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How to Teach your Kids to Save Money, When Stink at it Yourself!

Save Money, Budgeting, Parenting

Do you ever feel like you are the blind leading the blind when it comes to teaching your kids about money? You know that you really should teach them to better handle their money, but your don’t really manage yours all that well, and you don’t feel smart enough to teach them to do it?

It can be pretty hard to teach someone something without showing them how to do it also.

In this article, I’ll talk about some simple steps that you can take to show your kids some smart money habits that will stick with them for life!

Don’t worry, you don’t have to be an expert! You just have to be willing!

First, I highly recommend that you read a previous post called: How to Start a Budget That Your Family can Actually Stick to and  download the FREE Family Budget Planner Below…

Send me the Family Budget Journal!

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So go ahead and open this article up in the next tab over, and sign up to get the Family Budget Journal before reading anything else.

Did you do all the things? Good, come back here when you’re done….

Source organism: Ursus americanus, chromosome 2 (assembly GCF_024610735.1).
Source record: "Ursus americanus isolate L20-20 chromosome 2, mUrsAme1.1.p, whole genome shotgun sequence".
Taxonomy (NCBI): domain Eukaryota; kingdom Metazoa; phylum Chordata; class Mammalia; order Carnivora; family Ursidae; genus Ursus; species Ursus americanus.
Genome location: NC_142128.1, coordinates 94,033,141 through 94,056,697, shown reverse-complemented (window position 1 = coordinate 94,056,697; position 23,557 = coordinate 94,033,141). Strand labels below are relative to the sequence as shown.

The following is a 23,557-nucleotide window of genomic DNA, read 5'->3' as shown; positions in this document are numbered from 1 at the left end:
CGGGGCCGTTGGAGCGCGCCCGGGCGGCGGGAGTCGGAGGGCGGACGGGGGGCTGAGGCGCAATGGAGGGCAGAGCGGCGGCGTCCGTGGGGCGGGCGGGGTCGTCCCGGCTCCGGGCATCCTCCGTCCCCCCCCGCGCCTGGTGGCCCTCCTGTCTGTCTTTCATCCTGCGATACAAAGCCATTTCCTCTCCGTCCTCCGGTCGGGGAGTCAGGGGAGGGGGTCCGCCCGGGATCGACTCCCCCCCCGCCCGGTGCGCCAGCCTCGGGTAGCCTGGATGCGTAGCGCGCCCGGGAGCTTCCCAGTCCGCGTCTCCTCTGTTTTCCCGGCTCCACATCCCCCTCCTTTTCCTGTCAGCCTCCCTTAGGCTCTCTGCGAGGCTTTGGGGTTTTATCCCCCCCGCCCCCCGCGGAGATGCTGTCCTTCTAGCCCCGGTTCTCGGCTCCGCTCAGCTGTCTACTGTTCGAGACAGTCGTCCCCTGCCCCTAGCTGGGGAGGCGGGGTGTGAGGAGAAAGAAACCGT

OK awesome! I hope that you have a better understanding of the basics of creating a budget and in general why creating a budget is vitally important to your financial and mental health.

And like I said, you only need a basic understanding of these concepts, and a desire to learn in order to start changing the way your kids think about money!

So let’s get started!

I don’t know about you, but growing up, I was taught some about money management; my parents were not experts by any means. However that little amount that they taught me literally made a HUGE impact on my life.

They taught me that:

~You work hard for what you earn

~You don’t buy what you can’t afford

~You can still have fun on a smaller budget

They didn’t know much about investing or playing the stock market, and they didn’t make a lot of money, but I did not suffer. I was always clothed, had a roof over my head, had enough food to eat, and remember plenty of fun, and probably cheap outings with my mom especially!